Leah Aiwohi teaches media production, computer science, and STEM education at Kaua‘i High School in Lihue, HI. A public school educator with 34 years of experience, Leah has taught at the elementary, middle, and high school levels. She is dedicated to keeping up with the ever-changing landscape of education and has involved herself in ongoing STEM and media education at the state and national levels. She received a CS Leaders Prize from Code.org in 2022–23, she was named a PBS All-Star Digital Innovator, and she recently joined the first cohort of Amazon Future Engineers Teacher Ambassadors. Additionally, for the second time in her teaching career (first in 2001), Leah has been named the 2025 Teacher of the Year for Kauai Island.

Living and teaching on one of the more remote “outer-islands” of the state of Hawai‘i, Leah has personally experienced the impact of inequities in education. Her island is 25 miles long by 33 miles wide, and many of her students haven’t had the opportunity to travel away from that home island to the rest of the state, let alone to travel to the mainland or the rest of the world. She admits that it’s hard “to provide our students with the kinds of resources that can help them succeed as globally viable professionals.”

Undaunted by that challenge, Leah has taken it upon herself to broaden her students’ horizons throughout her teaching career. She has always worked hard to integrate technology into her teaching practice as a means of allowing her students to connect with the wider world. In her very first year of teaching, she bought the classroom’s first computer and established an e-pals program where her students would correspond with students from other states. Her earliest years of teaching allowed students to learn basic computer literacy through word processing programs, internet research, and data analysis using spreadsheets. By her fifth year as a teacher, her students were gaining local and national recognition through participation in web-based competitions.

Leah built on this success to establish beginning and advanced computer labs at the middle school level. When she moved to the high school, she established new career-technical education pathways and integrated technology into those programs of study, too. Building capacity for computer science has been an ongoing challenge, as Leah tried to reach students beyond just those enrolled in her classes. She has had to be proactive about nurturing relationships and sharing resources with her colleagues as she encouraged them to integrate technology in their classrooms. Once the spark was lit on her campus, however, Leah began to feel more and more optimistic about including tech across subject areas. She says, “I’ve personally discovered that opening myself up and welcoming ideas from other professionals can be such a valuable resource. I want to build similar experiences for my students and colleagues.”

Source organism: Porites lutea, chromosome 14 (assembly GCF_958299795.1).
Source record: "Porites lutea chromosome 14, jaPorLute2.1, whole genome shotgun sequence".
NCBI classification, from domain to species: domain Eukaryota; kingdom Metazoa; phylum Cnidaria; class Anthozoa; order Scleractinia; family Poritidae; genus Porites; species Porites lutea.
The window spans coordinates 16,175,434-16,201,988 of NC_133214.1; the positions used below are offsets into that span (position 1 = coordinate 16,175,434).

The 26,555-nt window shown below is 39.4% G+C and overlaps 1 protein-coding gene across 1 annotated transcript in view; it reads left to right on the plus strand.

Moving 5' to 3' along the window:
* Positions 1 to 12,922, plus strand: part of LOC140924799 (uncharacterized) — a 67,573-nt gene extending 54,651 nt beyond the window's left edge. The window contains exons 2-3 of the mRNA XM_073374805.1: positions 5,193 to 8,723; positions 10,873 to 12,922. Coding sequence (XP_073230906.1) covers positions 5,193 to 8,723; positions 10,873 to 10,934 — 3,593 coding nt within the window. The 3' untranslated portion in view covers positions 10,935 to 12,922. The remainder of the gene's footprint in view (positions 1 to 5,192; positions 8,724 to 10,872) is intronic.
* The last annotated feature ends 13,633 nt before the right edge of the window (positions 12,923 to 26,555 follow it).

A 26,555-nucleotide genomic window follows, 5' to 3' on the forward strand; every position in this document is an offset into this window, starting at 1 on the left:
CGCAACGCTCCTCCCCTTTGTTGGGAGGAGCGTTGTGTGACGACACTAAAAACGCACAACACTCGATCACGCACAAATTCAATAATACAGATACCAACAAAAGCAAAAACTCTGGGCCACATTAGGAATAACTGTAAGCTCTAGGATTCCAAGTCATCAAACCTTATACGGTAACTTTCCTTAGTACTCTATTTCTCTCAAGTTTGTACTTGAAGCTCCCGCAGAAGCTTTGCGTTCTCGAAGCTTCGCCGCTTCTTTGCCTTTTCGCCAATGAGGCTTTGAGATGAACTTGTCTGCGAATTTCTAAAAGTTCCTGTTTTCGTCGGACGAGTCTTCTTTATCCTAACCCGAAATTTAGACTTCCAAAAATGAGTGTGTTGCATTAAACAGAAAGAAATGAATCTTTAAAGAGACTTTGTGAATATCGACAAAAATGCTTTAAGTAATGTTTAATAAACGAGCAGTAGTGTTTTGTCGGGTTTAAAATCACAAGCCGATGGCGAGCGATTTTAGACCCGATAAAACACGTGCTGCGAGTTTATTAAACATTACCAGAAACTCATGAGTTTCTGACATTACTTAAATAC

Leah is proud to say that she has never been satisfied with the status quo. She wants to provide her students with the kind of unflagging support she received from her parents, which she believes helped to foster her resilience, confidence, and independence. STEM and CS should truly be for all students, in Leah’s mind, and she continues to seek out ways to improve her skills and expand her reach. She regularly pursues new teaching credentials and is Highly Qualified to teach in a variety of subjects at the elementary, middle, and high school levels. For the last five years, she has been a lead GenCyber teacher at the University of Hawai‘i; she is a teacher mentor with ASU’s CompuGirls program; and she has been a STEMworks Hawaii facilitator since 2000. She serves on her state’s computer science work group, and she is an advisory board member for Hawaii’s new CTE Pathway for Information Technology and standards development work group. 

Leah is thrilled to be a CSTA Equity Fellow. She recognizes that none of her work would have been possible without the networks of support and collaboration she has established around herself. She hopes to learn from her cohort about the strategies and tools they’ve used to improve their practice, and to share her own experiences of building computer science capacity in her state.

One project that Leah is eager to undertake is the creation of a dashboard to compare CS efforts across the country. She would love to bring attention to “what the CS tapestry in our country looks like,” and she knows that having access to such data would make it easier to elevate CS in the minds of decision-makers at every level. She would also love to explore the possibility of creating computer science day camps where older students could take on leadership roles to support the CS learning and exploration of younger students. This summer, she piloted a two-day CS camp for elementary students, where colleagues and older students pitched in to help kids complete hands-on activities that taught computational thinking, programming, and physical computing. The camp was a huge success, and Leah is eager to use similar events to build awareness and excitement about computer science.

Leah hopes that her time as a CSTA Equity Fellow will help her to develop her network of likeminded collaborators and build out her toolkit for bringing computer science to students at every level on her home island.